On February 2nd,1895, in Allegheny County, Pennsylvania, Walter married Jane W. Marthens, a woman he had known twenty-five years before. Jane, also known as Jennie, accompanied him back to Denver, but may have had to wait before moving into her new home in Lincoln Park. Walter’s address is listed in the City Directory as 724 19th Avenue that year, so he likely rented his home on Kalamath while he traveled east, and had to take up a temporary residence uptown until his tenants were gone. Jane also became active with the Women’s Relief Corps.
Walter and Jane would have many guests living with them over the years. 1897 brought Jane’s father, Adolphus Marthens, and sister, Clara, to Denver. Adolphus was a thoughtful fellow, having published two books of prose, The Wavelet and The Fasciculus. Walter’s touching eulogy describes him as generous and unfaltering, “beloved by all that knew him.” His sister, Clara, got here and found a fella. She was married to John M. Murray in Denver September 24th, 1898. Sadly, she is listed as a widow in the 1900 census, when she is back living with her sister, father, and brother-in-law, but not found in any records after.
US Census records show that Walter’s sisters, Orpha and Elizabeth have moved into Walter and Jane’s home in Lincoln Park by 1910. Walter is the head of the household and still working as a clerk for the railroad. He continued to support the Unitarian Church and any family that could make it to Denver. His younger brother, Sherwood made it here to see him just before Walter passed away on February 3rd, 1915, at the age of 72.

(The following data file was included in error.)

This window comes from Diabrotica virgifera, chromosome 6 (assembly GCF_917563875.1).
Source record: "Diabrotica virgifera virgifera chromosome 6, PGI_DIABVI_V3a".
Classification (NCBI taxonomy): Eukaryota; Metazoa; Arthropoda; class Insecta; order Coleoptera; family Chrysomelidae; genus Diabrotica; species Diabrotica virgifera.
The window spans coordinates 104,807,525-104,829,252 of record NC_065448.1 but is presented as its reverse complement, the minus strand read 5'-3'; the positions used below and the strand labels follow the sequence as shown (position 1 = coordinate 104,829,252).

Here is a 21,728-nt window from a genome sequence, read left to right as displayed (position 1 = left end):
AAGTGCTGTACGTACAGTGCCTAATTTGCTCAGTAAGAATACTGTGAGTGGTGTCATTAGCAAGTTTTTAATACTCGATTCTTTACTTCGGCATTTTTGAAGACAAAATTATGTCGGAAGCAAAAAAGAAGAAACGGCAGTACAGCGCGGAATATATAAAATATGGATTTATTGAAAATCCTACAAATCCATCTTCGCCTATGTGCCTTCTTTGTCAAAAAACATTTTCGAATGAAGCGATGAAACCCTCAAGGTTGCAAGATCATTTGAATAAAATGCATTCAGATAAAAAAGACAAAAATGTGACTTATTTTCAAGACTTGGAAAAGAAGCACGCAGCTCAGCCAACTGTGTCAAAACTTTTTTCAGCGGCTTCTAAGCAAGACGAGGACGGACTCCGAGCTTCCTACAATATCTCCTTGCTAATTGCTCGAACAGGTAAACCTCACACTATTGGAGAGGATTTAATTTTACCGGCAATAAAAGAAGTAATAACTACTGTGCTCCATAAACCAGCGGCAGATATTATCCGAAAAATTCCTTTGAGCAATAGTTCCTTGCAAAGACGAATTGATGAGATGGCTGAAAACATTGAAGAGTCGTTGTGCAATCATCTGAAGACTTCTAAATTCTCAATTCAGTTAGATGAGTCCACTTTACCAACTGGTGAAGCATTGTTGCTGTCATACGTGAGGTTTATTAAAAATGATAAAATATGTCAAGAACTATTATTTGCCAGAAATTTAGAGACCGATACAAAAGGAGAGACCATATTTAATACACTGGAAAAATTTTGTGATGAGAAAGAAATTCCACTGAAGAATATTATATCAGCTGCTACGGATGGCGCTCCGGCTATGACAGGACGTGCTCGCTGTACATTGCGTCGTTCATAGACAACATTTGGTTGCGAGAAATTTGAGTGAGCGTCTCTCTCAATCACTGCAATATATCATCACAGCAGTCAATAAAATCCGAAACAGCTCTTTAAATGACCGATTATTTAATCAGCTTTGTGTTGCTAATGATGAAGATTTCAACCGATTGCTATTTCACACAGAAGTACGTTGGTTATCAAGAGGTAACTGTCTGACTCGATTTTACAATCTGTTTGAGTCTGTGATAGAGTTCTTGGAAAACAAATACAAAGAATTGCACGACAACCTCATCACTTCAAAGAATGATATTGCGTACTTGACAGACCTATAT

His sisters both died before the year was over. All are buried at Fairmount Cemetery. Jane lived with others in the house, whether they were family, friends, servants or boarders until 1922. After 1923, there are no more records of Jane. She may have remarried, moved, or died, but neither Jane nor Jennie Wilson are buried in Denver.
Over a century ago Walter Wilson moved to Denver, settled in Lincoln Park, and stayed for the remaining thirty years of his life. Like many of his contemporaries, he was brought here by the railroads. Both the Union Pacific and the D&RG that run through the neighborhood are probably two of the biggest reasons for the city’s success and survival. Denver would not exist as we know it today if not for the railroads that reached here, the people it brought, and the industry and commerce that followed. Walter, Hannah, Jane, and Adolphus were like many of us today, Lincoln Park residents that tried, in their own way, to make the world a better place. Through them, we are reminded of the generous, hard-working, practical, and family-focused values that we still share. This story also reminds us how the timeless spirit of the worker that embodies La Alma/Lincoln Park has always been a part of our history.